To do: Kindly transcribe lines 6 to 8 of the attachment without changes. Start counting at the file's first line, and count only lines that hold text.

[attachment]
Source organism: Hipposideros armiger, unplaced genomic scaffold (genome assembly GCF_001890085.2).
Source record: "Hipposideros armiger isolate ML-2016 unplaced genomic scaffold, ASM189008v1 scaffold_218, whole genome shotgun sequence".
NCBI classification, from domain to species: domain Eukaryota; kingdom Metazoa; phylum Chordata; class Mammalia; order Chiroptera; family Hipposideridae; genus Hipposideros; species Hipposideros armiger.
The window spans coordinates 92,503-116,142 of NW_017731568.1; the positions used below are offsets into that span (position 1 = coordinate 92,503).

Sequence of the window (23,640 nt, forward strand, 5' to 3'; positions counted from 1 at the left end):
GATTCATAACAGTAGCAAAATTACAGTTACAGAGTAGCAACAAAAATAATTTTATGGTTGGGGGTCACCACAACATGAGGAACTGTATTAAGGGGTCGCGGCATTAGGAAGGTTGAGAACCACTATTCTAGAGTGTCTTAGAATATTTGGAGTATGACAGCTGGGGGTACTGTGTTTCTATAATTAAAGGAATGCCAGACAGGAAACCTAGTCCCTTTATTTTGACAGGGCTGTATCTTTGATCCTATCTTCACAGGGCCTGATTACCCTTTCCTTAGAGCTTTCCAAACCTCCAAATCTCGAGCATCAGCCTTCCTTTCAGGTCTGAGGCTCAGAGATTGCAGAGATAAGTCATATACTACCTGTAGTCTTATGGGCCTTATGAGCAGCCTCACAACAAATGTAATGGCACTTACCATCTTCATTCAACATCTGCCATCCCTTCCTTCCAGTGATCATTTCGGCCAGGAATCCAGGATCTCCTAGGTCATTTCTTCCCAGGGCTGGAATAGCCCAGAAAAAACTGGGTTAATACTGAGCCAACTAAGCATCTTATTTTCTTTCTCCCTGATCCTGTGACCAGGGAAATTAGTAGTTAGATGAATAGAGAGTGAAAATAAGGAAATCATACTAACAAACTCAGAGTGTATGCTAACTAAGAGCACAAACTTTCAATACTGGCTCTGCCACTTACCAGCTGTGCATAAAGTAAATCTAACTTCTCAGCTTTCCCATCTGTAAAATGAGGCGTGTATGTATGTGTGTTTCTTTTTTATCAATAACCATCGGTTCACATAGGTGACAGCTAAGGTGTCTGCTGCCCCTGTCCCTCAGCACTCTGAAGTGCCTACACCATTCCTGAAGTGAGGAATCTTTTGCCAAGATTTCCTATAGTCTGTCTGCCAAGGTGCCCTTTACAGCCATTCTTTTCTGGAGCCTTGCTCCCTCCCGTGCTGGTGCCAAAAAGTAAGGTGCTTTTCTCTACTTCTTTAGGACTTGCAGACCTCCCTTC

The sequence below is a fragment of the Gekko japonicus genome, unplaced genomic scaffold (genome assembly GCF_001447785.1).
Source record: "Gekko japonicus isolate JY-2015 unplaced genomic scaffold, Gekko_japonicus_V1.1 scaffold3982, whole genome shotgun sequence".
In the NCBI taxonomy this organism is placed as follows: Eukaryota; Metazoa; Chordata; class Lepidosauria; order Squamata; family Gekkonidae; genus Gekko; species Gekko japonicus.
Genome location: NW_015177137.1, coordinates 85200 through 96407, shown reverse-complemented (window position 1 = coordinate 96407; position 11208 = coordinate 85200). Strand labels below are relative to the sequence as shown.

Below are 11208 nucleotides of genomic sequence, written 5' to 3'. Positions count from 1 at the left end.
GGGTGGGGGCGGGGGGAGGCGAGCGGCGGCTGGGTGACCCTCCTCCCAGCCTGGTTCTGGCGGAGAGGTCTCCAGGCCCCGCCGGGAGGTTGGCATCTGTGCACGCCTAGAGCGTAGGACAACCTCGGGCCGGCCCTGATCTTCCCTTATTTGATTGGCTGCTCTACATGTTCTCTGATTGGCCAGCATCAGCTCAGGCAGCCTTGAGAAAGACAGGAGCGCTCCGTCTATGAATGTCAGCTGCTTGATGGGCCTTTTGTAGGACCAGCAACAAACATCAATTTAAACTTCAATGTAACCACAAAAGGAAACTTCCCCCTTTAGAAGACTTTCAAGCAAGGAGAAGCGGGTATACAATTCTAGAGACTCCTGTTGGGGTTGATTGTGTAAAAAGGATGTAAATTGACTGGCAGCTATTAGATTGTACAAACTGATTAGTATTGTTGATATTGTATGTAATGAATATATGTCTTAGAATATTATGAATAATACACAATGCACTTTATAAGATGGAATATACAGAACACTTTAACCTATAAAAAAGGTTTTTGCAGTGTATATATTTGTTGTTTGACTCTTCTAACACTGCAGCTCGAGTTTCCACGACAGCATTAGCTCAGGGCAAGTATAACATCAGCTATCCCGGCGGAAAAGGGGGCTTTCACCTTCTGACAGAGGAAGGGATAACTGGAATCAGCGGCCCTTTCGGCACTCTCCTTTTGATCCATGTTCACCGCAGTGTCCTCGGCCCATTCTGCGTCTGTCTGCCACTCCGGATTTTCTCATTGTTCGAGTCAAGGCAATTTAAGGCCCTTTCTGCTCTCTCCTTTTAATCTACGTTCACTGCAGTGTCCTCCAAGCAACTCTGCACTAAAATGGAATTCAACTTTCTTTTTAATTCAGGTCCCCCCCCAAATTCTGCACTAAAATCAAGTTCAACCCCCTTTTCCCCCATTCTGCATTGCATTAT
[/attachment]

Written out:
GATTCATAACAGTAGCAAAATTACAGTTACAGAGTAGCAACAAAAATAATTTTATGGTTGGGGGTCACCACAACATGAGGAACTGTATTAAGGGGTCGCGGCATTAGGAAGGTTGAGAACCACTATTCTAGAGTGTCTTAGAATATTTGGAGTATGACAGCTGGGGGTACTGTGTTTCTATAATTAAAGGAATGCCAGACAGGAAACCTAGTCCCTTTATTTTGACAGGGCTGTATCTTTGATCCTATCTTCACAGGGCCTGATTACCCTTTCCTTAGAGCTTTCCAAACCTCCAAATCTCGAGCATCAGCCTTCCTTTCAGGTCTGAGGCTCAGAGATTGCAGAGATAAGTCATATACTACCTGTAGTCTTATGGGCCTTATGAGCAGCCTCACAACAAATGTAATGGCACTTACCATCTTCATTCAACATCTGCCATCCCTTCCTTCCAGTGATCATTTCGGCCAGGAATCCAGGATCTCCTAGGTCATTTCTTCCCAGGGCTGGAATAGCCCAGAAAAAACTGGGTTAATACTGAGCCAACTAAGCATCTTATTTTCTTTCTCCCTGATCCTGTGACCAGGGAAATTAGTAGTTAGATGAATAGAGAGTGAAAATAAGGAAATCATACTAACAAACTCAGAGTGTATGCTAACTAAGAGCACAAACTTTCAATACTGGCTCTGCCACTTACCAGCTGTGCATAAAGTAAATCTAACTTCTCAGCTTTCCCATCTGTAAAATGAGGCGTGTATGTATGTGTGTTTCTTTTTTATCAATAACCATCGGTTCACATAGGTGACAGCTAAGGTGTCTGCTGCCCCTGTCCCTCAGCACTCTGAAGTGCCTACACCATTCCTGAAGTGAGGAATCTTTTGCCAAGATTTCCTATAGTCTGTCTGCCAAGGTGCCCTTTACAGCCATTCTTTTCTGGAGCCTTGCTCCCTCCCGTGCTGGTGCCAAAAAGTAAGGTGCTTTTCTCTACTTCTTTAGGACTTGCAGACCTCCCTTC

The sequence below is a fragment of the Gekko japonicus genome, unplaced genomic scaffold (genome assembly GCF_001447785.1).
Source record: "Gekko japonicus isolate JY-2015 unplaced genomic scaffold, Gekko_japonicus_V1.1 scaffold3982, whole genome shotgun sequence".